And other, less common causes, for dementia exist as well.  See:

As far back as a 1993 article in the Journal of Geriatric Psychiatry and Neurology took a look at 8 cases diagnosed as Alzheimer’s that were discovered–in the pathology lab–to be no such thing. The researchers determined that each of the misdiagnosed people presented with symptoms that were atypical of AD–yet received the diagnosis anyway.

To me this indicates the tendency to  rush to diagnose AD so often when dementia symptoms occur–even if the diagnostic criteria are not a perfect match–without searching for other causes behind the presentation.

Other researchers found, as far back as 1988, that of 13 elderly patients diagnosed with AD, only 6 actually met the criteria according to brain lesion measurement after death. Vascular dementia, on the other hand, might be subject to serious under-diagnosis.

Drawing comparing how a brain of an Alzheimer ...

Drawing comparing how a brain of an Alzheimer disease patient is affected to a normal brain (Photo credit: Wikipedia)

In an article with a provocative title, “Vascular dementia may be the most common form of dementia in the elderly,” author Gustavo Roman argues that, indeed, vascular dementia is so under-diagnosed that, if properly assessed, it could potentially rival AD for sheer numbers of sufferers.


So this all might yield the question that so much fascinating information inspires: Who cares?

If the symptoms are similar, if the misdiagnoses are merely other forms of dementia, untreatable as yet, why should we worry if someone is labeled with Alzheimer’s as opposed to, say, vascular dementia? How would the response would be different if a patient knew a different cause underlay their confusion?

It’s a good question–with some good answers [the first two addressed by “the best name in news.” See CNN’s related article, Half of Alzheimer’s cases misdiagnosed].

First, because of a heredity component in Alzheimer’s as opposed to the other forms of dementia, knowing if a family member has the illness can help others determine their risk, and perhaps think differently about their own future care options.

Second, we really must know who has Alzheimer’s if research on treatments is to have any accuracy. Testing an Alzheimer’s drug on a patient with vascular dementia merely skews the results, and prevents the drug company from truly assessing how effective their treatments are.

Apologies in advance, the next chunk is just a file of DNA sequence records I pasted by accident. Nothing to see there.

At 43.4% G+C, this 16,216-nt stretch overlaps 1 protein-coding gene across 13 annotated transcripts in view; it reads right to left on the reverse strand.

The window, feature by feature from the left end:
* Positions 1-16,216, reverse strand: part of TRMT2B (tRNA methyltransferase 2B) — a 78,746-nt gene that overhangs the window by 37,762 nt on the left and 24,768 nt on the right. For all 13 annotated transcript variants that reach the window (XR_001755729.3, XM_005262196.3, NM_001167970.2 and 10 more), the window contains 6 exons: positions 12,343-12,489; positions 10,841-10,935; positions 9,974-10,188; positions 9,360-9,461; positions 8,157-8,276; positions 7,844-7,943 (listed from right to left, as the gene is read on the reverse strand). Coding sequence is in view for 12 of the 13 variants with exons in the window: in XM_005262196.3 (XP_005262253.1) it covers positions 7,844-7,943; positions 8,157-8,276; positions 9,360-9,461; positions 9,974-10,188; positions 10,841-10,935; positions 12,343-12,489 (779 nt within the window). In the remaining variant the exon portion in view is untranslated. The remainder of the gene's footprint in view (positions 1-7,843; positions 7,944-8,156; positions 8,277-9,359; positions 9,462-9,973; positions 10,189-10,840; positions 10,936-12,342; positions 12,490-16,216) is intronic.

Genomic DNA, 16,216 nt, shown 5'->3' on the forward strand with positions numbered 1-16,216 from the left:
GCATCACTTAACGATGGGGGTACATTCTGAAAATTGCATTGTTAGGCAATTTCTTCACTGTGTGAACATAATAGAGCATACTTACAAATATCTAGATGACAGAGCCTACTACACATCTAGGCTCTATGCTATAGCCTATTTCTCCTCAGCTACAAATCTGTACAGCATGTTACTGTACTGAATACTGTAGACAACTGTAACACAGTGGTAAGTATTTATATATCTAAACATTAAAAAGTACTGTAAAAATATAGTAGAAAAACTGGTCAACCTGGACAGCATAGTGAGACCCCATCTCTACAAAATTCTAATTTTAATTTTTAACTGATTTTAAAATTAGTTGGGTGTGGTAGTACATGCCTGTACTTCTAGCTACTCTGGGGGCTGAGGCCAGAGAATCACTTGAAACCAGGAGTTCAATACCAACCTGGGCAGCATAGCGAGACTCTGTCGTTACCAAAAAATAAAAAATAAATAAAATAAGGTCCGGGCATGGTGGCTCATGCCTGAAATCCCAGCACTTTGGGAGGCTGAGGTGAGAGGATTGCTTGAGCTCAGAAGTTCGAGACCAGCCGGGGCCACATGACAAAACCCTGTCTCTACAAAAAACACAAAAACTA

At times the flu and the common cold present with similar symptoms, for example–but testing a medication for the flu on someone with the sniffles is worse than a waste of time–it invalidates the entire testing procedure.

Finally, I believe, there is a limited amount of research money, despite what it may sound like when we hear about the size of grants. The Alzheimer’s lobby is powerful, and takes up a large chunk of funding. The money goes to a good place, and I do not begrudge it.

But other forms of dementias need research too, for better diagnosis and treatment, and if they are so much more prevalent than previously thought, they deserve a commensurately larger piece of the funding pie.

If studies continue to confirm that diagnoses of AD are in fact other forms of dementia, there may very well need to be a reshuffling of research dollars–and even of public awareness campaign money.


Sadly, as of yet there’s no way to distinguish between certain dementias except in the pathology lab.

But what if research could discover a way to determine from which dementia a patient was suffering–and, then, down the line, actually do something to slow progression of the symptoms, perhaps something different for those with AD than for those with MID than for those with NPH?

Wouldn’t it be nice for the 50% of people who might be have been misdiagnosed with the illness not to hear the prognosis “Alzheimer’s Disease” unnecessarily?

And wouldn’t it be nice, as well, as diagnosis became more accurate, for Alzheimer’s to fall a few notches from its place as the 5th most common illness? It just might happen, if we could more accurately figure out what was causing people’s dementia.

I believe it’s possible, one day, to get to a place where doctors don’t have to say, along with good old Britney Spears, when doing an autopsy on a patient they misdiagnosed with AD:

Oops, I think I did it again.”



American Academy of Neurology. “Alzheimer’s disease may be easily misdiagnosed.” ScienceDaily, 23 Feb. 2011. Web. 20 May 2012.

Americans Worry About Getting Alzheimer’s (http://www.webmd.com/alzheimers/news/20110223/americans-worry-about-getting-alzheimers)

Homer AC. Diagnosing dementia: do we get it right? British Journal of Medicine 1988; 297:894-8.

McDaniel LD, Lukovits T, McDaniel KD. Alzheimer’s Disease: The Problem of Incorrect Clinical Diagnosis. Journal of  Geriatric Psychiatry and Neurology 1993; 6(4):230-234.

Roman G. Vascular dementia may be the most common form of dementia in the elderly. Journal of the Neurological Sciences 2002; 203:7-10, 15.